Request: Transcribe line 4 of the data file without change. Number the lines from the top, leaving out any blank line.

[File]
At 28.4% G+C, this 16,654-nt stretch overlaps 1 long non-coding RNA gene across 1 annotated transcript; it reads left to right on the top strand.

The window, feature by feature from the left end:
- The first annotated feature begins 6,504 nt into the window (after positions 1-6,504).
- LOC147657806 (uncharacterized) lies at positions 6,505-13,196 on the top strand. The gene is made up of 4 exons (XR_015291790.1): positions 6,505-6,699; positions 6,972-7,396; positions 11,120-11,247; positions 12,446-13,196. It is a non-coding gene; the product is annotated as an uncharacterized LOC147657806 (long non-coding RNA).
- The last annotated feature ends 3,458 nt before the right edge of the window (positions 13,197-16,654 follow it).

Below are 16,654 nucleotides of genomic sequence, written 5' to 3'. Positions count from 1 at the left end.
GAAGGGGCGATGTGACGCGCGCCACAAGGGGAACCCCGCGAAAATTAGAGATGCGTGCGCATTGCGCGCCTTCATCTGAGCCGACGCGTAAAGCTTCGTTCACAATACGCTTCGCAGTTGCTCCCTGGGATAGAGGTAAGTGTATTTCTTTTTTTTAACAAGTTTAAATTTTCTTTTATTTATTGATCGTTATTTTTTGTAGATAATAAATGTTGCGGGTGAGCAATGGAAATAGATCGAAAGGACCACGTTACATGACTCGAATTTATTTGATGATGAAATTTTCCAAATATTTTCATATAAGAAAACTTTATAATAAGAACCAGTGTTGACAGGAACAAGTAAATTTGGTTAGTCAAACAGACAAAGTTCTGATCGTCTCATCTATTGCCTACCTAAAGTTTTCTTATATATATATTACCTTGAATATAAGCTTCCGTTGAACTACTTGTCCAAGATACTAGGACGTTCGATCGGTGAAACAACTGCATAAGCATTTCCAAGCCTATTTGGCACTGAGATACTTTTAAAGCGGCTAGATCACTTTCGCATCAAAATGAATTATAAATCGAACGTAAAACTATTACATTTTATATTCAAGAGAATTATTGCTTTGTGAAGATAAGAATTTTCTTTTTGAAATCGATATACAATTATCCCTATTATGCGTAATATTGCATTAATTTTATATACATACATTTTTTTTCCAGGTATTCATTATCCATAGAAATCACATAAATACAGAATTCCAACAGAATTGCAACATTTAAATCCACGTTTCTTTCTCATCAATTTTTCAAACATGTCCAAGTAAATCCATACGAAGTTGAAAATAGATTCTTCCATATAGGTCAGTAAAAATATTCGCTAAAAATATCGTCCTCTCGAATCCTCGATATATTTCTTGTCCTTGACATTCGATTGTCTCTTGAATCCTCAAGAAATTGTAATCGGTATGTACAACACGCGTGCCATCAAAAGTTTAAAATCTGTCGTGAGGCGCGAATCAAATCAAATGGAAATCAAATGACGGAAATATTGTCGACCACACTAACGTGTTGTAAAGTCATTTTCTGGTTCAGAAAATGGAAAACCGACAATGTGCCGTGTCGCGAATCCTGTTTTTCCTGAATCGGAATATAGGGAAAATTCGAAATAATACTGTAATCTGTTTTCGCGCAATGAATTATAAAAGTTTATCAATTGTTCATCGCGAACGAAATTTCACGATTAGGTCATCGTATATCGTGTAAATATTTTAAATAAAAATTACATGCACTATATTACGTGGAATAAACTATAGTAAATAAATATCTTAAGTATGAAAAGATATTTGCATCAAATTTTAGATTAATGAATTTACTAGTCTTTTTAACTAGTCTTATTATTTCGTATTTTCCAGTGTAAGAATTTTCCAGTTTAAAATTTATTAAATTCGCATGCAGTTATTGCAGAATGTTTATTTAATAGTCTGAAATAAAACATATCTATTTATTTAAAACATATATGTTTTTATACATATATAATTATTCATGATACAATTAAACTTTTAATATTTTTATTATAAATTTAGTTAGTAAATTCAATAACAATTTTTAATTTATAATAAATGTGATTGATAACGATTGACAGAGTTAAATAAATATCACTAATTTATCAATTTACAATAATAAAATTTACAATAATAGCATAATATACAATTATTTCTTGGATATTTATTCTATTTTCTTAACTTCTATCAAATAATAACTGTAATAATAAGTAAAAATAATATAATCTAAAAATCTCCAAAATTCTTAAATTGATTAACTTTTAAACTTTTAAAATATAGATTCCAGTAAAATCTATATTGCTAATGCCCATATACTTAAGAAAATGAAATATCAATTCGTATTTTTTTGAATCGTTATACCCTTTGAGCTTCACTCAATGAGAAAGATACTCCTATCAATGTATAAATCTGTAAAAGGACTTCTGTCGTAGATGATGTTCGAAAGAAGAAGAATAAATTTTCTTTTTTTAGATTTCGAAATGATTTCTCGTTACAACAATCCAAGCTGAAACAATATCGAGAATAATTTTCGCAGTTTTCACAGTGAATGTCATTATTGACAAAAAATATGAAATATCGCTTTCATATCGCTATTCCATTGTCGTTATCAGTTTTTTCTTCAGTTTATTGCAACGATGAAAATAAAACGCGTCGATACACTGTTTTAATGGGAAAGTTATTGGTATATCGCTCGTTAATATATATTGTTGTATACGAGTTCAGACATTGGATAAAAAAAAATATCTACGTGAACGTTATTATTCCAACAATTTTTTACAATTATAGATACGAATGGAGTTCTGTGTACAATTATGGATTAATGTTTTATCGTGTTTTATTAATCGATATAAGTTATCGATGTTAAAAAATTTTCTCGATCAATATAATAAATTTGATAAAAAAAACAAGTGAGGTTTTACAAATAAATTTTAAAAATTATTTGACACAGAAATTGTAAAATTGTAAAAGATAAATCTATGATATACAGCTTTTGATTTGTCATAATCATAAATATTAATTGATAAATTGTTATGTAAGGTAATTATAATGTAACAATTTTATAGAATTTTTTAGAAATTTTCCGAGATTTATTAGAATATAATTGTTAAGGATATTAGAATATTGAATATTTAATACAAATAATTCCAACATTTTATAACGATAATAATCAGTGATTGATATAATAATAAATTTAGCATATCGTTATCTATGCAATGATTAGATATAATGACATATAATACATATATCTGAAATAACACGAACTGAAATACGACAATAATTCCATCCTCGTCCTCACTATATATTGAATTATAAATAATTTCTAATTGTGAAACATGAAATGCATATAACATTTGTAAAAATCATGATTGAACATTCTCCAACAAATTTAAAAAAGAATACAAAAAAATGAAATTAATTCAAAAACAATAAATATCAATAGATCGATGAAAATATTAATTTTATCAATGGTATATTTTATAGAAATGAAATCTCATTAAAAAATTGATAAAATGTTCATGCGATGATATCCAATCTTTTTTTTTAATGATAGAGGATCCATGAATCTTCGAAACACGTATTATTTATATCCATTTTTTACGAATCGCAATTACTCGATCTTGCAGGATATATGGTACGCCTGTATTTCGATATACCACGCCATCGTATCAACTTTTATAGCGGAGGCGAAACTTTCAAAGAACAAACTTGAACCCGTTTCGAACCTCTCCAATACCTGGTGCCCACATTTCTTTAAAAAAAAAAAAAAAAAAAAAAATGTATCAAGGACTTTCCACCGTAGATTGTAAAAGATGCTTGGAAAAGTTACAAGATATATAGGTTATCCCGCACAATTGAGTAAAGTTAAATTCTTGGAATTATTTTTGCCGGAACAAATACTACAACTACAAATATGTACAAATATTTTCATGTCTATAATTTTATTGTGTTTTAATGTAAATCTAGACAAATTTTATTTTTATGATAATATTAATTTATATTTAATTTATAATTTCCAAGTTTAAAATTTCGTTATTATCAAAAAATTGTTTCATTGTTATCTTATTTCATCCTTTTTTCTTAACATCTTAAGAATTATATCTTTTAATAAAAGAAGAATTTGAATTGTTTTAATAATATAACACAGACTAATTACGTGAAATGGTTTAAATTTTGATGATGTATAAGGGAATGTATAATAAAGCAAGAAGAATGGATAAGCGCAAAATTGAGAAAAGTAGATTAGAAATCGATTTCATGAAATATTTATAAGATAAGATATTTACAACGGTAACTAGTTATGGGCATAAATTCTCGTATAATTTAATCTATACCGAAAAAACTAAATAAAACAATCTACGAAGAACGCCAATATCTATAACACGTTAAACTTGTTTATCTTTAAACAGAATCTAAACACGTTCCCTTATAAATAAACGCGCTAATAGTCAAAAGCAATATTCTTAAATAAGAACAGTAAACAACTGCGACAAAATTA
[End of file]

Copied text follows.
- LOC147657806 (uncharacterized) lies at positions 6,505-13,196 on the top strand. The gene is made up of 4 exons (XR_015291790.1): positions 6,505-6,699; positions 6,972-7,396; positions 11,120-11,247; positions 12,446-13,196. It is a non-coding gene; the product is annotated as an uncharacterized LOC147657806 (long non-coding RNA).